Mount Ruang, a stratovolcano in the Indonesian Sulawesi Islands, erupted on September 25, 2002, sending a large plume of ash (gray pixels) streaming westward toward Borneo and Sumatra. The eruption was preceded by earthquakes on the day before, followed by a thick, black column of volcanic ash ejected as high as 5,000 m into the sky on the 25th. While no fatalities were reported, more than 1,000 residents on Ruang Island were forced to evacuate to a nearby island.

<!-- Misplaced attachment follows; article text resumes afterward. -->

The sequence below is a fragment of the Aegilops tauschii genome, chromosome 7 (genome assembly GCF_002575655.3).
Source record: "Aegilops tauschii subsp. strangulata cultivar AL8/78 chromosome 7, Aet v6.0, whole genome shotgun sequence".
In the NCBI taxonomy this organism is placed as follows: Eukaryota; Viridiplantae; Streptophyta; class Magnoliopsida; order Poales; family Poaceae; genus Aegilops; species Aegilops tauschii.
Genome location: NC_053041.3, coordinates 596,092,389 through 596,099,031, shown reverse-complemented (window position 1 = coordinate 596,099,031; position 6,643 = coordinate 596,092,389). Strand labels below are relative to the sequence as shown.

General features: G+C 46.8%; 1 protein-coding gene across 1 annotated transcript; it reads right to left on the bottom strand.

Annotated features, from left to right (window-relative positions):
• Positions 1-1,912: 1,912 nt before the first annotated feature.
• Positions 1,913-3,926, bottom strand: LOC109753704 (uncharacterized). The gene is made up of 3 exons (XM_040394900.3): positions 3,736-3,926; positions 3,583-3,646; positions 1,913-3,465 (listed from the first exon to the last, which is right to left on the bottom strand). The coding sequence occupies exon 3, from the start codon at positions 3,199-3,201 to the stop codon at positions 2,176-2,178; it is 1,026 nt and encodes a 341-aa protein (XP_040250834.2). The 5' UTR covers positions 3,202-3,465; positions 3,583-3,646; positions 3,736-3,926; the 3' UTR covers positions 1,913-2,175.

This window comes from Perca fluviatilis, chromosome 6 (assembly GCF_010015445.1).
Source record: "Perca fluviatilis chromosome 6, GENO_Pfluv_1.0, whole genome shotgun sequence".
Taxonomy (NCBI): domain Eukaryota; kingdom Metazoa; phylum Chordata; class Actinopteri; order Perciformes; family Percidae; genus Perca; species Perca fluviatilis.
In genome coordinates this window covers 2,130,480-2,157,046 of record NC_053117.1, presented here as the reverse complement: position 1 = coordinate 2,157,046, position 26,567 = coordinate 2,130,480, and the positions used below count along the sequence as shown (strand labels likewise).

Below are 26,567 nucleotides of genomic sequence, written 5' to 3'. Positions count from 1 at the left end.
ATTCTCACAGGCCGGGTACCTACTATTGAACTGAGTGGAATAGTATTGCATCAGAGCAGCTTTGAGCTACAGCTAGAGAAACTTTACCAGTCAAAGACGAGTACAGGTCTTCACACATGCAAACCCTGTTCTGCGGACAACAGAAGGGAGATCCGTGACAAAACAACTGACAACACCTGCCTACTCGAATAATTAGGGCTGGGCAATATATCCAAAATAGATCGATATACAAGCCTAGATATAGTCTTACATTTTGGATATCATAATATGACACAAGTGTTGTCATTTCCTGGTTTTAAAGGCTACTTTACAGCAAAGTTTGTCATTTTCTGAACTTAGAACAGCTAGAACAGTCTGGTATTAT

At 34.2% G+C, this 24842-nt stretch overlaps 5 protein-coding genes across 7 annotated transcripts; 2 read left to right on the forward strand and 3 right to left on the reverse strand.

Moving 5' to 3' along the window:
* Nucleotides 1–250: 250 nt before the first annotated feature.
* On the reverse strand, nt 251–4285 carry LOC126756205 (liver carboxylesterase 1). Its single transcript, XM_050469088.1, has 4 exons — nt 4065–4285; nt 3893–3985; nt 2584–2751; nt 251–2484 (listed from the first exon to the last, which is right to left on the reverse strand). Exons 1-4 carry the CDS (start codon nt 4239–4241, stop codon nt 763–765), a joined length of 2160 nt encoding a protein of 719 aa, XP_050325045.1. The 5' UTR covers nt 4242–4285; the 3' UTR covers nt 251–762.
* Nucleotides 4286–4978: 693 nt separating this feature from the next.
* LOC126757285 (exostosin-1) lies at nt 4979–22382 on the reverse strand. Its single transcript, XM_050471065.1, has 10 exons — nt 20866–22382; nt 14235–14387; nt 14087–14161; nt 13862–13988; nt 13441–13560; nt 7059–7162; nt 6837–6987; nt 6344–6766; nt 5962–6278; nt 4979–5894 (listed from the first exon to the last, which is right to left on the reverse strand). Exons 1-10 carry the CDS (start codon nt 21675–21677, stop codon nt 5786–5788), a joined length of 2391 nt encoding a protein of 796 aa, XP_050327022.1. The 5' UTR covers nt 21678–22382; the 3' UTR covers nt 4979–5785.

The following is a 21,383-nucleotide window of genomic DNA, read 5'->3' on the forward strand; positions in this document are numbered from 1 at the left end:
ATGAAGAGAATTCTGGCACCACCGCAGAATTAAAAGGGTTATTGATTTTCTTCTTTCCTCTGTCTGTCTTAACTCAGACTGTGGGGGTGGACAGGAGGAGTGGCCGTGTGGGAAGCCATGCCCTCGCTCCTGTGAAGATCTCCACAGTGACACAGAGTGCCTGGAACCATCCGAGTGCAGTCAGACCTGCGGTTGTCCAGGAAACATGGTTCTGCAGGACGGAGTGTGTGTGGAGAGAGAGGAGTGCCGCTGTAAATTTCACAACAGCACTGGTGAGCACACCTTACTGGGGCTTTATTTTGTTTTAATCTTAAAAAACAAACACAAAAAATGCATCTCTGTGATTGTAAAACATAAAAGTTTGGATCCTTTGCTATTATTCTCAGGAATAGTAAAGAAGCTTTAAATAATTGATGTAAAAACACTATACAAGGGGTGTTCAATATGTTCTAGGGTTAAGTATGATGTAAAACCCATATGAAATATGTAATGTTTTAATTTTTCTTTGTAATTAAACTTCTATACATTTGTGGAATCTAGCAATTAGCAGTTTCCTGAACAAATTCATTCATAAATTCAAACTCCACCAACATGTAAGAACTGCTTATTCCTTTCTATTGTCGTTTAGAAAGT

This comparison pair of true-color images was acquired by the Moderate Resolution Imaging Spectroradiometer, flying aboard NASA’s Terra and Aqua satellites, on September 25. The top image was acquired by Terra MODIS at 1:55 UTC, while the bottom image was acquired by Aqua MODIS at 4:50 UTC. Notice how much the plume grew in that 3-hour span of time. (Note: the Aqua image appears noticeably different because the relative sun angle makes both the plume and the ocean surface appear much brighter.)